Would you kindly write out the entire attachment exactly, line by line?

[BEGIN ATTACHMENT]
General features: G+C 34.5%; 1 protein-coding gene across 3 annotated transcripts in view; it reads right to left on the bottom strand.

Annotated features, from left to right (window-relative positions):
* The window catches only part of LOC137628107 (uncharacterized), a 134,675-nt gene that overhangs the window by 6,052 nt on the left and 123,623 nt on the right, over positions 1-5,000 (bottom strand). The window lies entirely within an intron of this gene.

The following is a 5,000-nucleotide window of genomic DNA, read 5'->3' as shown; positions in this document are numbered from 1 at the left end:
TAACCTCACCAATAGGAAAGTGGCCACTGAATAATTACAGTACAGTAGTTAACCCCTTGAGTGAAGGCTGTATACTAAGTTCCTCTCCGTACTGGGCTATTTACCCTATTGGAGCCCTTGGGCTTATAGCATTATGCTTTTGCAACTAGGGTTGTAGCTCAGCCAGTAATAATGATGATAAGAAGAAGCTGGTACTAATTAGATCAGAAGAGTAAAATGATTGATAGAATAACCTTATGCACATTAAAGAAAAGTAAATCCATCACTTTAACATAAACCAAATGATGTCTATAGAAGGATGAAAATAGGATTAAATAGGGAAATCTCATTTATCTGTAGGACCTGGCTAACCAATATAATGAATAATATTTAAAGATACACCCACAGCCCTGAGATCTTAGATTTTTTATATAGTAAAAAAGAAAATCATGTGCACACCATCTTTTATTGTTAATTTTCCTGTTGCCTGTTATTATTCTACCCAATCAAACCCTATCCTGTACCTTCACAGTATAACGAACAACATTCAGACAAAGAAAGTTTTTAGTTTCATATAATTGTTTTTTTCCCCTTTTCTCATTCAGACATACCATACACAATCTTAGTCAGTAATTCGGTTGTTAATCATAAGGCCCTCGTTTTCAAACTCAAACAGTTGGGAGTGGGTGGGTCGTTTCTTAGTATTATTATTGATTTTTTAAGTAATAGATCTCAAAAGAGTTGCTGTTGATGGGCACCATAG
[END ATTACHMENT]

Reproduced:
General features: G+C 34.5%; 1 protein-coding gene across 3 annotated transcripts in view; it reads right to left on the bottom strand.

Annotated features, from left to right (window-relative positions):
* The window catches only part of LOC137628107 (uncharacterized), a 134,675-nt gene that overhangs the window by 6,052 nt on the left and 123,623 nt on the right, over positions 1-5,000 (bottom strand). The window lies entirely within an intron of this gene.

The following is a 5,000-nucleotide window of genomic DNA, read 5'->3' as shown; positions in this document are numbered from 1 at the left end:
TAACCTCACCAATAGGAAAGTGGCCACTGAATAATTACAGTACAGTAGTTAACCCCTTGAGTGAAGGCTGTATACTAAGTTCCTCTCCGTACTGGGCTATTTACCCTATTGGAGCCCTTGGGCTTATAGCATTATGCTTTTGCAACTAGGGTTGTAGCTCAGCCAGTAATAATGATGATAAGAAGAAGCTGGTACTAATTAGATCAGAAGAGTAAAATGATTGATAGAATAACCTTATGCACATTAAAGAAAAGTAAATCCATCACTTTAACATAAACCAAATGATGTCTATAGAAGGATGAAAATAGGATTAAATAGGGAAATCTCATTTATCTGTAGGACCTGGCTAACCAATATAATGAATAATATTTAAAGATACACCCACAGCCCTGAGATCTTAGATTTTTTATATAGTAAAAAAGAAAATCATGTGCACACCATCTTTTATTGTTAATTTTCCTGTTGCCTGTTATTATTCTACCCAATCAAACCCTATCCTGTACCTTCACAGTATAACGAACAACATTCAGACAAAGAAAGTTTTTAGTTTCATATAATTGTTTTTTTCCCCTTTTCTCATTCAGACATACCATACACAATCTTAGTCAGTAATTCGGTTGTTAATCATAAGGCCCTCGTTTTCAAACTCAAACAGTTGGGAGTGGGTGGGTCGTTTCTTAGTATTATTATTGATTTTTTAAGTAATAGATCTCAAAAGAGTTGCTGTTGATGGGCACCATAG